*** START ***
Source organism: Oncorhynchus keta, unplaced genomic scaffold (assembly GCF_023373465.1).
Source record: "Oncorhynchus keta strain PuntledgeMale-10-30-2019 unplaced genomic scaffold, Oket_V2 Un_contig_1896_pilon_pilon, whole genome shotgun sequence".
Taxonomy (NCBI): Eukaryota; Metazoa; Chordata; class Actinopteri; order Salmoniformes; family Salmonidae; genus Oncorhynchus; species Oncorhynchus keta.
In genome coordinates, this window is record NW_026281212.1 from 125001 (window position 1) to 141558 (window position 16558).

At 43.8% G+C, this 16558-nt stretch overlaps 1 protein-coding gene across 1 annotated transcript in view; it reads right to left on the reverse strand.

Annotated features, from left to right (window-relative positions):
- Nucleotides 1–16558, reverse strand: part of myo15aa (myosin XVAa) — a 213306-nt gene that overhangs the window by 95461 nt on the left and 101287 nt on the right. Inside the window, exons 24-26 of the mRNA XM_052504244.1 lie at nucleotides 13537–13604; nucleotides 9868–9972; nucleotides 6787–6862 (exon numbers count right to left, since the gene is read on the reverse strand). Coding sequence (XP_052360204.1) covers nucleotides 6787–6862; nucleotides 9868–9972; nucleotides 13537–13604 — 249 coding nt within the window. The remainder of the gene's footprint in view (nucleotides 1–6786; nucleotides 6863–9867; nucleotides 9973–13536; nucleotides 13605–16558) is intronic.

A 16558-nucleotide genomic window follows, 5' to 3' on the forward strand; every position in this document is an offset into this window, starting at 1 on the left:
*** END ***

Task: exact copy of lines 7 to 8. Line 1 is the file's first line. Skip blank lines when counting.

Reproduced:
- Nucleotides 1–16558, reverse strand: part of myo15aa (myosin XVAa) — a 213306-nt gene that overhangs the window by 95461 nt on the left and 101287 nt on the right. Inside the window, exons 24-26 of the mRNA XM_052504244.1 lie at nucleotides 13537–13604; nucleotides 9868–9972; nucleotides 6787–6862 (exon numbers count right to left, since the gene is read on the reverse strand). Coding sequence (XP_052360204.1) covers nucleotides 6787–6862; nucleotides 9868–9972; nucleotides 13537–13604 — 249 coding nt within the window. The remainder of the gene's footprint in view (nucleotides 1–6786; nucleotides 6863–9867; nucleotides 9973–13536; nucleotides 13605–16558) is intronic.

A 16558-nucleotide genomic window follows, 5' to 3' on the forward strand; every position in this document is an offset into this window, starting at 1 on the left: